...but in fact plagiarised from My Great Predecessors (UPDATE 13 January: the plagiarised annotations now seem to have been removed) are identical in almost every respect to those that appeared in the Spectator for 15 September 2007.
Now let's assume that Chessgames.com didn't know either of those two things, since they mention neither. This raises the question - how would they not know?
The only way they would not know, is if they didn't ask. If they, as it were, just took delivery of a huge consignment of annotated games, without asking where the notes came from.
Which would be a remarkable thing to do, would it not? I mean where Ray Keene is concerned?
But let's continue to make that assumption. Chessgames.com didn't know that the Botvinnik-Euwe notes were plagiarised, nor that they'd previously appeared in the Spectator. OK. Now the point is, this would have been avoided had Chessgames.com asked the question - are these notes original, and where did they first appear?
It's a question they should conceivably ask anybody contributing notes. But the last person in the entire world who they should decide not to ask, they apparently decided not to ask.
So as it stands, Chessgames.com are in possession of this huge archive of notes by Ray, some of which may be masquerading as notes by Ray when they are not, and some of which may be masquerading as original notes when they are not.
Now to be fair, some of the notes do give an original source. This one for instance.
It was in the Times in 2006. OK. But what about this one?
There's nothing in the Kasparov-Ivanchuk notes about the Spectator for 11 November 1995, where you can find the same notes in slightly longer form. (They've since been recycled again in the Sunday Times for 21 July 2013.) There should be, though, shouldn't there?
Or this? The notes to Keene-Stean advertise only that they were written by Ray
which they surely were. But presumably - since there is nothing to say otherwise - they were written specifically for Chessgames.com? Or perhaps some private publication of Ray's?
Not at all. Here's the British Chess Magazine for March 1974, pages 102 and 103.
As you can see, the BCM original
is apparently identical, save the omission of the note to White's twenty-third and the change from descriptive to algebraic, to the version on Chessgames.com.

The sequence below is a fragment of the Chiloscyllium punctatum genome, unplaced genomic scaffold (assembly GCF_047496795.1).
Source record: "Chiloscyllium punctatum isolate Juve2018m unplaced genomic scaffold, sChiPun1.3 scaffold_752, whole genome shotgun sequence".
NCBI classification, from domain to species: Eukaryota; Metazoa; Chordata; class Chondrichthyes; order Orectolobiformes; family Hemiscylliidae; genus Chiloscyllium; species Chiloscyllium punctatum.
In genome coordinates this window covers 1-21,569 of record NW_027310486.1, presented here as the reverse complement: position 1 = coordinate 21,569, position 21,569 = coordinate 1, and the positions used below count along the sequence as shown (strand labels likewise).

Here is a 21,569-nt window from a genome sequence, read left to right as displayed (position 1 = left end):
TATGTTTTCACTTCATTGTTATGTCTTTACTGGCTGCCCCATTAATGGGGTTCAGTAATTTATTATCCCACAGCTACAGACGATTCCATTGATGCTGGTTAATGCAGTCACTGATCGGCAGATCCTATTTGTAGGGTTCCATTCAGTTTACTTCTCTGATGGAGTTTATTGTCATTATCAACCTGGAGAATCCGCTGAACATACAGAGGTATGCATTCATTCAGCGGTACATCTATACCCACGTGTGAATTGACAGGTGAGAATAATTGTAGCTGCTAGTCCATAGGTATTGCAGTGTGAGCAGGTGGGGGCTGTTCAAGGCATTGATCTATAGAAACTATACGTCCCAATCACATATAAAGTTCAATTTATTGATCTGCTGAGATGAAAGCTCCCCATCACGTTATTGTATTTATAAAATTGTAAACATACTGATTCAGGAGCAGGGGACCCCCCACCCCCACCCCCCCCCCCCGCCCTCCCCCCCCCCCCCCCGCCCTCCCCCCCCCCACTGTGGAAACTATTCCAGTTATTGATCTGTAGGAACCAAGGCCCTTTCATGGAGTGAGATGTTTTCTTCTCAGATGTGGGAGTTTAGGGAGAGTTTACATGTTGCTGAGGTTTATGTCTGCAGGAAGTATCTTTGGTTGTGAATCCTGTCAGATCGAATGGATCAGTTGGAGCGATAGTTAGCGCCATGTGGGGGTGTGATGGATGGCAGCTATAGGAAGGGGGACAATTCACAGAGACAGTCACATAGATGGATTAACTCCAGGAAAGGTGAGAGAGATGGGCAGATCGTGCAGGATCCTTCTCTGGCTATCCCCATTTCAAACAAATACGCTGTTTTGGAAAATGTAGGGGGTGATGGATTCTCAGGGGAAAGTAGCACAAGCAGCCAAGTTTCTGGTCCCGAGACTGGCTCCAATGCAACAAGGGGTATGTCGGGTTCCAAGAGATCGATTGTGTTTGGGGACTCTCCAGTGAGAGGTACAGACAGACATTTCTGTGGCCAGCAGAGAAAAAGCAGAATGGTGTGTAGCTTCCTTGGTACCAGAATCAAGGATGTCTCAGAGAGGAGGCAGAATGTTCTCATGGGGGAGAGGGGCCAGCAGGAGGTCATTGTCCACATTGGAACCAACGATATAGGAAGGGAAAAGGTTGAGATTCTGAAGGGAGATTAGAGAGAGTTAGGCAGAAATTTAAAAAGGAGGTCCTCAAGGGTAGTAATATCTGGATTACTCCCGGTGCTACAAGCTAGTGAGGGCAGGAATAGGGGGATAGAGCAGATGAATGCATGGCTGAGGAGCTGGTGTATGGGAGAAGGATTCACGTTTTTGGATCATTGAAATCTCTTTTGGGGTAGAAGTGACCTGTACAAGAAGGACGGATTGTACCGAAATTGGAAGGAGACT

Which is kind of important, because looking at the masthead to that BCM
it was kind of copyright and all
so failing to mention the original source really isn't the sort of thing one ought to be doing.
Now you may or may not believe me when I say that I haven't trailed through all 405 of those games to find some examples for this column. They were taken pretty much at random. I don't know precisely what is, or is not, in the Chessgames.com Ray Keene archive. I don't know what's not there that ought to be. I don't know what's there that ought not to be.
But do they? Because they ought to.
Because not knowing - and not asking - is when you end up publishing plagiarised and pilfered material.
So here's a friendly suggestion for Chessgames.com. Clean up Ray Keene's act for him. Ask Ray where all his notes are actually from, and whether they are all actually his. As a matter of urgency, make sure everything is properly attributed to its original source and its actual author.
Not because I say so, but because of what happens when you don't. And because it's actually your editorial responsibility to do this. And because you surely know this.
After all, you know what he is by now. Everybody knows what he is by now. So if you play host to him, without doing what you know you ought to do, then you're complicit in what he does.
There's been far too much complicity for far too long. It should surely stop.
[Ray copies Ray index]
[Ray Keene index]
Science, like wine, enjoys an appellation or two, eg degrees Kelvin, Fahrenheit et al.
Perhaps we need a new measure of plagiarism: modesty suggests it be a "Keene", that being defined as a standard unit of plagiarism to whit an exact copy of, say, a paragraph.
More extensive copying could be named a decaKeene, kiloKeene or, shudder, megaKeene.
Henceforth articles could simply be noted as "semiKeene", "tripleKeene" etc as the case may be.
At the end of each chess year we could have our very own award ceremony, the "Penguins" to rival the Oscars.
Well he's usually dressed for it.
Some of us remember the portly figure of Mr Keene touring Oz as the monkey for an organ-grinder, one Lucena. The pair were running mates for FIDE presidency once upon a time.
See this link for more of the farce:
Mr Keene's trip had one side benefit: his behaviour inadvertently left behind a wonderful batch of hilarious after dinner stories which chess players still regale themselves with decades later.
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